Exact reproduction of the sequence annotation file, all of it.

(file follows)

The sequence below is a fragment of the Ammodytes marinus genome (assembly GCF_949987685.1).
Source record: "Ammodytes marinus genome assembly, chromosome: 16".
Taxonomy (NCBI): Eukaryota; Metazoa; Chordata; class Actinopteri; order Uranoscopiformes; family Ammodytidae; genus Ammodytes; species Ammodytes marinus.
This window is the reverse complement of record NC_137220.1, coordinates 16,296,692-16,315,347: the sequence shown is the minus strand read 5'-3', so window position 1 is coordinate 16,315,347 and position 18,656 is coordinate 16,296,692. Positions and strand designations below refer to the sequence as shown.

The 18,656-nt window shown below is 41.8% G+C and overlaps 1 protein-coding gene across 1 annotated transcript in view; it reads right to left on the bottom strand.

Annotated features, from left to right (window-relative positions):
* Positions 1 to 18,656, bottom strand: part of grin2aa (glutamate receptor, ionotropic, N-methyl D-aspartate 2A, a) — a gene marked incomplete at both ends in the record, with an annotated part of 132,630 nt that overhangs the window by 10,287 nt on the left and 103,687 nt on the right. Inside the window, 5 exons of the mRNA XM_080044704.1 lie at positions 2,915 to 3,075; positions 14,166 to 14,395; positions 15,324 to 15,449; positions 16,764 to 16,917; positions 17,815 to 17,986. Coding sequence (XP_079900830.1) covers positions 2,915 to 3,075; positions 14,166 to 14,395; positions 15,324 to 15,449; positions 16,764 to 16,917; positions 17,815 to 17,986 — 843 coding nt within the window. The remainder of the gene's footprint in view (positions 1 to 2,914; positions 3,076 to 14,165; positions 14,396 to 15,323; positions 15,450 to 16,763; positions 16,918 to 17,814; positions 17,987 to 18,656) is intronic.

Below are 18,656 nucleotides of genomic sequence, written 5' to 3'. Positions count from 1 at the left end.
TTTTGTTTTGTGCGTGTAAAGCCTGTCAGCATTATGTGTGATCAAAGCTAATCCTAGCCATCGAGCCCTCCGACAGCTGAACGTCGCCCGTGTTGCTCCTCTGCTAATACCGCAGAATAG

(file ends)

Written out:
The sequence below is a fragment of the Ammodytes marinus genome (assembly GCF_949987685.1).
Source record: "Ammodytes marinus genome assembly, chromosome: 16".
Taxonomy (NCBI): Eukaryota; Metazoa; Chordata; class Actinopteri; order Uranoscopiformes; family Ammodytidae; genus Ammodytes; species Ammodytes marinus.
This window is the reverse complement of record NC_137220.1, coordinates 16,296,692-16,315,347: the sequence shown is the minus strand read 5'-3', so window position 1 is coordinate 16,315,347 and position 18,656 is coordinate 16,296,692. Positions and strand designations below refer to the sequence as shown.

The 18,656-nt window shown below is 41.8% G+C and overlaps 1 protein-coding gene across 1 annotated transcript in view; it reads right to left on the bottom strand.

Annotated features, from left to right (window-relative positions):
* Positions 1 to 18,656, bottom strand: part of grin2aa (glutamate receptor, ionotropic, N-methyl D-aspartate 2A, a) — a gene marked incomplete at both ends in the record, with an annotated part of 132,630 nt that overhangs the window by 10,287 nt on the left and 103,687 nt on the right. Inside the window, 5 exons of the mRNA XM_080044704.1 lie at positions 2,915 to 3,075; positions 14,166 to 14,395; positions 15,324 to 15,449; positions 16,764 to 16,917; positions 17,815 to 17,986. Coding sequence (XP_079900830.1) covers positions 2,915 to 3,075; positions 14,166 to 14,395; positions 15,324 to 15,449; positions 16,764 to 16,917; positions 17,815 to 17,986 — 843 coding nt within the window. The remainder of the gene's footprint in view (positions 1 to 2,914; positions 3,076 to 14,165; positions 14,396 to 15,323; positions 15,450 to 16,763; positions 16,918 to 17,814; positions 17,987 to 18,656) is intronic.

Below are 18,656 nucleotides of genomic sequence, written 5' to 3'. Positions count from 1 at the left end.
TTTTGTTTTGTGCGTGTAAAGCCTGTCAGCATTATGTGTGATCAAAGCTAATCCTAGCCATCGAGCCCTCCGACAGCTGAACGTCGCCCGTGTTGCTCCTCTGCTAATACCGCAGAATAG